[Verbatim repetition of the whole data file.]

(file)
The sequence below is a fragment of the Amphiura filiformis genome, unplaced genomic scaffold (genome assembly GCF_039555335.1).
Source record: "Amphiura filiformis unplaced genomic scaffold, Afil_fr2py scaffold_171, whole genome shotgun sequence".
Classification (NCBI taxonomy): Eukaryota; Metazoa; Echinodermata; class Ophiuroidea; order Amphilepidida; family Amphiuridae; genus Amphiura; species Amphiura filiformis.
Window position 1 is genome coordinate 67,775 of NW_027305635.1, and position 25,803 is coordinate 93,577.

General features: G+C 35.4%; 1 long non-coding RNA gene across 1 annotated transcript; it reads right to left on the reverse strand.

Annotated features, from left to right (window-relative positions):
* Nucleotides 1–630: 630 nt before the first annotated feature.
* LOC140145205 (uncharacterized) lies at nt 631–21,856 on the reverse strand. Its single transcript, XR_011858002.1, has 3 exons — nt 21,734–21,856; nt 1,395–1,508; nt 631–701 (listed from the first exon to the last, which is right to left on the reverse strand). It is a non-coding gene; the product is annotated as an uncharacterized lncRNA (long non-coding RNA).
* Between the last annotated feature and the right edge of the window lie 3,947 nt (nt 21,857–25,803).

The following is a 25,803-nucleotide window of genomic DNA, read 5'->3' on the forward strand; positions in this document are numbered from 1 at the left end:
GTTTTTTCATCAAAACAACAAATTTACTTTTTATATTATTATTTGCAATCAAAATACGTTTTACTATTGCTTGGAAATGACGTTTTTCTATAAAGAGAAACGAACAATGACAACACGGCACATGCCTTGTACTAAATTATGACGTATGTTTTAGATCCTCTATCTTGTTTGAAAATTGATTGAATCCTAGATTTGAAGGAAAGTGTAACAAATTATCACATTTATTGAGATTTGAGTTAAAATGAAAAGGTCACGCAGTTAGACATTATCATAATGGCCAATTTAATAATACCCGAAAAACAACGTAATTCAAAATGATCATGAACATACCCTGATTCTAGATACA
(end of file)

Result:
The sequence below is a fragment of the Amphiura filiformis genome, unplaced genomic scaffold (genome assembly GCF_039555335.1).
Source record: "Amphiura filiformis unplaced genomic scaffold, Afil_fr2py scaffold_171, whole genome shotgun sequence".
Classification (NCBI taxonomy): Eukaryota; Metazoa; Echinodermata; class Ophiuroidea; order Amphilepidida; family Amphiuridae; genus Amphiura; species Amphiura filiformis.
Window position 1 is genome coordinate 67,775 of NW_027305635.1, and position 25,803 is coordinate 93,577.

General features: G+C 35.4%; 1 long non-coding RNA gene across 1 annotated transcript; it reads right to left on the reverse strand.

Annotated features, from left to right (window-relative positions):
* Nucleotides 1–630: 630 nt before the first annotated feature.
* LOC140145205 (uncharacterized) lies at nt 631–21,856 on the reverse strand. Its single transcript, XR_011858002.1, has 3 exons — nt 21,734–21,856; nt 1,395–1,508; nt 631–701 (listed from the first exon to the last, which is right to left on the reverse strand). It is a non-coding gene; the product is annotated as an uncharacterized lncRNA (long non-coding RNA).
* Between the last annotated feature and the right edge of the window lie 3,947 nt (nt 21,857–25,803).

The following is a 25,803-nucleotide window of genomic DNA, read 5'->3' on the forward strand; positions in this document are numbered from 1 at the left end:
GTTTTTTCATCAAAACAACAAATTTACTTTTTATATTATTATTTGCAATCAAAATACGTTTTACTATTGCTTGGAAATGACGTTTTTCTATAAAGAGAAACGAACAATGACAACACGGCACATGCCTTGTACTAAATTATGACGTATGTTTTAGATCCTCTATCTTGTTTGAAAATTGATTGAATCCTAGATTTGAAGGAAAGTGTAACAAATTATCACATTTATTGAGATTTGAGTTAAAATGAAAAGGTCACGCAGTTAGACATTATCATAATGGCCAATTTAATAATACCCGAAAAACAACGTAATTCAAAATGATCATGAACATACCCTGATTCTAGATACA